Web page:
• Developing the backups — Painter, Orlovsky and Hartline are the three remaining quarterbacks on the Colts’ training camp roster behind Manning, who remains on the team’s physically unable to perform list.
The current plans call for Painter, who started against the Rams last Saturday night and worked two offensive series, to get more work Friday evening against Washington. Orlovsky got most of the playing time against St. Louis.
Despite adverse fan reaction to both signal caller’s performances in the preseason opener last week, Coach Jim Caldwell is committed to staying the course.
“Those guys have practiced extremely well, coming along and are doing a nice job. I don’t expect them to be Peyton Manning on the first night out,” Caldwell stressed earlier in the week.
“What they have to do is develop their own comfort level where they’re efficient and where they don’t turn the ball over. Both of them had pretty decent drives during the course of the [St. Louis] game. But, nonetheless, it wasn’t consistent enough. We are going to be patient, work, develop and keep working with them. I think in both cases they are making really good progress.”
• Roster moves — The Colts brought in yet another former defensive first-round draft pick Tuesday with the addition of former Oakland and Carolina defensive end Tyler Brayton.
The 6-foot-6, 280-pound Brayton was originally the Raiders’ top pick in the 2003 NFL draft. He played in Oakland from 2003-2007 and Carolina from 2008-2010.
Brayton has accumulated 283 career tackles (228 solo), 15.5 sacks, five forced fumbles, six fumble recoveries, one interception and 16 passes broken up during his nine-year NFL career. He joins three other former first-round picks recently signed by the Colts -- linebacker Ernie Sims, defensive end Jamaal Anderson and defensive tackle Tommie Harris.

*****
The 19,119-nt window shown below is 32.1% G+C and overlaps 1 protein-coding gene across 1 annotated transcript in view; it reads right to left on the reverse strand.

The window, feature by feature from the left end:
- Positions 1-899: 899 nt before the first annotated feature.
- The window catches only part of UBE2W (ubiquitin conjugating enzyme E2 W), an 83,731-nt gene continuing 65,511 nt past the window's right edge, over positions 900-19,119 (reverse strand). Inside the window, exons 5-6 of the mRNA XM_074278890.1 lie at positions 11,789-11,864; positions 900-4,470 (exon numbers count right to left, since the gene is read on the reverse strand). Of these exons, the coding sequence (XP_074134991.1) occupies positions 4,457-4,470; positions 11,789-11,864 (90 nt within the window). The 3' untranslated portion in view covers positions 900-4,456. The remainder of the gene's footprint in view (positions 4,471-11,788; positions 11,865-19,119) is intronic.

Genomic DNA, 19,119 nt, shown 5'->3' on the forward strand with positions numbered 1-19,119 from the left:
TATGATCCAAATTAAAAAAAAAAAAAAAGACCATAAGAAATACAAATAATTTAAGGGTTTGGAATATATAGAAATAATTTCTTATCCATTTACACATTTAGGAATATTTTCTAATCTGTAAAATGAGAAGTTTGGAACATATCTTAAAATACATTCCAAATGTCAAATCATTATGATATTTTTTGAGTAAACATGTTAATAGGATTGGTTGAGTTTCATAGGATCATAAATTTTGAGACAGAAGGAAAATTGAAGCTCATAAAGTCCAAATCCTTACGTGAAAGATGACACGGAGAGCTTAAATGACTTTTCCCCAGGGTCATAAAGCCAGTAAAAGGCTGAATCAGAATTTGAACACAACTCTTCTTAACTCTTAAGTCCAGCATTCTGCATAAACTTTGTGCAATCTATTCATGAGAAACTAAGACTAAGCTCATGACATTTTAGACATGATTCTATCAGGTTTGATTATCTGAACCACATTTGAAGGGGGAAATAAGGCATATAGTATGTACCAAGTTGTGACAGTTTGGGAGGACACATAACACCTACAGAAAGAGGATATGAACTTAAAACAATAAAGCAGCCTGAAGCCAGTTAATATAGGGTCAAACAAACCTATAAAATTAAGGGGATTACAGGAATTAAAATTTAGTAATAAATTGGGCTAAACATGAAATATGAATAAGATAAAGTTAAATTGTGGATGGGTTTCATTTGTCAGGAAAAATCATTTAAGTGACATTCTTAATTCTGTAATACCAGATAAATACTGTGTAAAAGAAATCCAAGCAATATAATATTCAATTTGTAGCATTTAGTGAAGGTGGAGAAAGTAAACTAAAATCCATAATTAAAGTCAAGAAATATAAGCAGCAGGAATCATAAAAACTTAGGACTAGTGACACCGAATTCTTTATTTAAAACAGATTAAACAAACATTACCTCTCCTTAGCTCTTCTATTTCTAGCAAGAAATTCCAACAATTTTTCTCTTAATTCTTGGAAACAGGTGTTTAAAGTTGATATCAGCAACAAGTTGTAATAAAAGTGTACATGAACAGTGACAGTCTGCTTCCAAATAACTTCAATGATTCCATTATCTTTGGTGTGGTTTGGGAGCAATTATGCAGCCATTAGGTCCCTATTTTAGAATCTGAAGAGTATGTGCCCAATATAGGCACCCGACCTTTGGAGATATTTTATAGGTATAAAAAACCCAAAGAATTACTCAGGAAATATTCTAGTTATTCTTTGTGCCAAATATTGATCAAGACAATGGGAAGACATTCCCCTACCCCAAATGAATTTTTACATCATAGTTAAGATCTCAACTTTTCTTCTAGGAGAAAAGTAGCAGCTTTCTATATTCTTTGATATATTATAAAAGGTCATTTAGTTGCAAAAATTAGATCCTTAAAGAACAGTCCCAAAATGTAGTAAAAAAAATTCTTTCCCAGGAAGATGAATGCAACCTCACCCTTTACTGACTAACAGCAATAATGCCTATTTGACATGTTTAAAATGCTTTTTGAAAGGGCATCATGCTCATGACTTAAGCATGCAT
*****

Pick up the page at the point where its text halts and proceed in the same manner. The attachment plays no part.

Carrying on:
Indianapolis also released defensive tackle DeMario Pressley. Pressley had signed with the Colts in February after spending the 2010 season with the Houston Texans.
• Five more years — The Colts and Anderson University have agreed on a five-year agreement that will keep training camp at the school until 2016.
“We are very pleased that a commitment is in place for Colts camp at Anderson University in future years.” said Dr. James L. Edwards, president of Anderson University.
“The training camp offers an exciting experience that brings thousands of fans close up to these great players and coaches. A remarkable part of the story is the strong support we continue to receive from our community to improve our facilities and to make it possible for our students and programs to benefit from our commitments to the Colts.”
Vice-chairman Chris Polian was pleased with the agreement.
“The Indianapolis Colts organization is excited about agreeing to a commitment with Anderson University that extends its training camp commitment,” Polian said.
“With this extension, the University has agreed to continue to upgrade its facilities so we can prepare for the rigorous NFL season. The city of Anderson allows us to train in close proximity to our home base so fans from Indianapolis and surrounding areas can enjoy seeing the team prepare.”